Sustainability2014, 6(3), 1171-1190; doi:10.3390/su6031171 - published online 4 March 2014 Show/Hide Abstract
Abstract: Engaged research emphasizes researcher–stakeholder collaborations as means of improving the relevance of research outcomes and the chances for science-based decision-making. Sustainability science, as a form of engaged research, depends on the collaborative abilities and cooperative tendencies of researchers. We use an economic experiment to measure cooperation between university faculty, local citizens, and faculty engaged in a large sustainability science project to test a set of hypotheses: (1) faculty on the sustainability project will cooperate more with local residents than non-affiliated faculty, (2) sustainability faculty will have the highest level of internal cooperation of any group, and (3) that cooperation may vary due to academic training and culture in different departments amongst sustainability faculty. Our results demonstrate that affiliation with the sustainability project is not associated with differences in cooperation with local citizens or with in-group peers, but that disciplinary differences amongst sustainability faculty do correlate with cooperative tendencies within our sample. We also find that non-affiliated faculty cooperated less with each other than with faculty affiliated with the sustainability project. We conclude that economic experiments can be useful in discovering patterns of prosociality within institutional settings, and list challenges for further applications.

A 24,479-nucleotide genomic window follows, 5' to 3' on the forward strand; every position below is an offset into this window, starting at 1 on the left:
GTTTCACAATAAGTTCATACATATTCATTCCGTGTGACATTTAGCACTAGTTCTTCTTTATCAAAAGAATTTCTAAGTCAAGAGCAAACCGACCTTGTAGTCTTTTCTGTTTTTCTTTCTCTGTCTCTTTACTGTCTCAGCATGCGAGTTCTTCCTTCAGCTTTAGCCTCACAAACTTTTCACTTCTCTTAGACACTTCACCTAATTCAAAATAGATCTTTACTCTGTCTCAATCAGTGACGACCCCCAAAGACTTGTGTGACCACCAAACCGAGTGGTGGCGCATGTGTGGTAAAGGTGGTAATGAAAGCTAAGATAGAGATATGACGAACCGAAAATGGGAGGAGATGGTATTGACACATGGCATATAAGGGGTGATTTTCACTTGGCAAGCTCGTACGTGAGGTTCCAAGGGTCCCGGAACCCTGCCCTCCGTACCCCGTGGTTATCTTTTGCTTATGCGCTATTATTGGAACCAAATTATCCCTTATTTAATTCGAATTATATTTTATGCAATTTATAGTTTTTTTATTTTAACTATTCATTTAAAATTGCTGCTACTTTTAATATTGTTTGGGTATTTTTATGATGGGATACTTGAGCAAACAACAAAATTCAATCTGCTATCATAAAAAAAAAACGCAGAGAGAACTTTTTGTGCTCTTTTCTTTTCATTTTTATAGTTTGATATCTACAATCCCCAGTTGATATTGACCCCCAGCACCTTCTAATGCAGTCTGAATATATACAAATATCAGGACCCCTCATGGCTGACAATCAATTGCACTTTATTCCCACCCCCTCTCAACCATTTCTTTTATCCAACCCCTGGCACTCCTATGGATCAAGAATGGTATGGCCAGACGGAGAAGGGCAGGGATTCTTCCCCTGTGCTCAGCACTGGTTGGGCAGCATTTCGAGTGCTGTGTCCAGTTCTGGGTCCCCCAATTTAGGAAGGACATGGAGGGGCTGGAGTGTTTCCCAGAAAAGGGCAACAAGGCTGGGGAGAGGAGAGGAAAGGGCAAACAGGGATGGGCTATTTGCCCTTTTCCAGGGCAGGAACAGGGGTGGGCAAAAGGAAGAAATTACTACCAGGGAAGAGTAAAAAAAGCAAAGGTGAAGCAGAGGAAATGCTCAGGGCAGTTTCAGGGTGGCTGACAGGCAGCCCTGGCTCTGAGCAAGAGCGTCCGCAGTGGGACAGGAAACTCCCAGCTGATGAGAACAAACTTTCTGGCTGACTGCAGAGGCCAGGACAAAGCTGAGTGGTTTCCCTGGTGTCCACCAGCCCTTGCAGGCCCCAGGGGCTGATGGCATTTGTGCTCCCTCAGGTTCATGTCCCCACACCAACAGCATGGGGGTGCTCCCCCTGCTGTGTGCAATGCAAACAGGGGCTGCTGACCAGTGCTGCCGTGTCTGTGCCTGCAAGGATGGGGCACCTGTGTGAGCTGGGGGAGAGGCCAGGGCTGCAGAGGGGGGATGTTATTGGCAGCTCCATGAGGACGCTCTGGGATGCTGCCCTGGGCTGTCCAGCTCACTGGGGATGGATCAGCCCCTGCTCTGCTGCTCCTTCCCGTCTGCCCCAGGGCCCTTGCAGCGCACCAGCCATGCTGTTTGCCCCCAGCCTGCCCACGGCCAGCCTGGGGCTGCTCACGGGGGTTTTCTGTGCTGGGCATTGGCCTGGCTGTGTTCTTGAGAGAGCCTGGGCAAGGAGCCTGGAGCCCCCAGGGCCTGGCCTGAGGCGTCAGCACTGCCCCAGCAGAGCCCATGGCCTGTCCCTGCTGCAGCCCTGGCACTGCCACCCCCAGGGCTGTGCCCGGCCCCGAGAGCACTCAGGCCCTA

Sustainability2014, 6(3), 1153-1162; doi:10.3390/su6031153 - published online 28 February 2014 Show/Hide Abstract
Abstract: This research was conducted at the Africa Rice Sahel Regional Station (near Saint Louis, Senegal) during two wet seasons (i.e., July to November) in 2010 and 2011 with the aim of assessing the performances of introduced hybrid cultivars along with an inbred check cultivar under low input fertilizer levels. The five treatments used in this study were (a) the control (without any fertilizer application), (b) 37.5–4.4–8.3 kg N–P–K ha−1, (c) half of recommend application in Senegal (75–8.75–16.5 kg N–P–K ha−1), (d) 112.5–13.3–24.8 kg N–P–K ha−1, and (e) the recommended application in the country (150–17.5–33 kg N–P–K ha−1). There were significant year and cultivar effects for all traits. The fertilizer levels affected significantly most traits except panicle length and 1000-grain weight. The year × fertilizer level and year × cultivar interactions were significant for most traits, but the fertilizer level × cultivar and year × fertilizer level × cultivar interactions were not significant. Days to maturity, plant height, panicle per m2, and grain yield increased with increasing fertilizer levels during the two wet seasons. The grain yield of rice hybrids (bred by the International Rice Research Institute) was not significantly higher than that of the check cultivar widely grown in Senegal. The assessment of other rice hybrid germplasm showing more adaptability to low fertilizer levels will facilitate further hybrid cultivar development in Africa.